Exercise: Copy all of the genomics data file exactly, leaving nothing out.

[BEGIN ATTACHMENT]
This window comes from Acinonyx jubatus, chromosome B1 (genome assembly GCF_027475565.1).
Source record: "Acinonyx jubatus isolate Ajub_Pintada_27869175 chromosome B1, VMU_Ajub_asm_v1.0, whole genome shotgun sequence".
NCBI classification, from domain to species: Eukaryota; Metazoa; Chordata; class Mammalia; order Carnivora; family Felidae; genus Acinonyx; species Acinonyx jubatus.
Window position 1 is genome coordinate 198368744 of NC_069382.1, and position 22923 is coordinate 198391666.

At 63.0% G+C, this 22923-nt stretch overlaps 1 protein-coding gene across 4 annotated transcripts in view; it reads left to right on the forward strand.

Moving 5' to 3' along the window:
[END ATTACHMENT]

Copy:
This window comes from Acinonyx jubatus, chromosome B1 (genome assembly GCF_027475565.1).
Source record: "Acinonyx jubatus isolate Ajub_Pintada_27869175 chromosome B1, VMU_Ajub_asm_v1.0, whole genome shotgun sequence".
NCBI classification, from domain to species: Eukaryota; Metazoa; Chordata; class Mammalia; order Carnivora; family Felidae; genus Acinonyx; species Acinonyx jubatus.
Window position 1 is genome coordinate 198368744 of NC_069382.1, and position 22923 is coordinate 198391666.

At 63.0% G+C, this 22923-nt stretch overlaps 1 protein-coding gene across 4 annotated transcripts in view; it reads left to right on the forward strand.

Moving 5' to 3' along the window: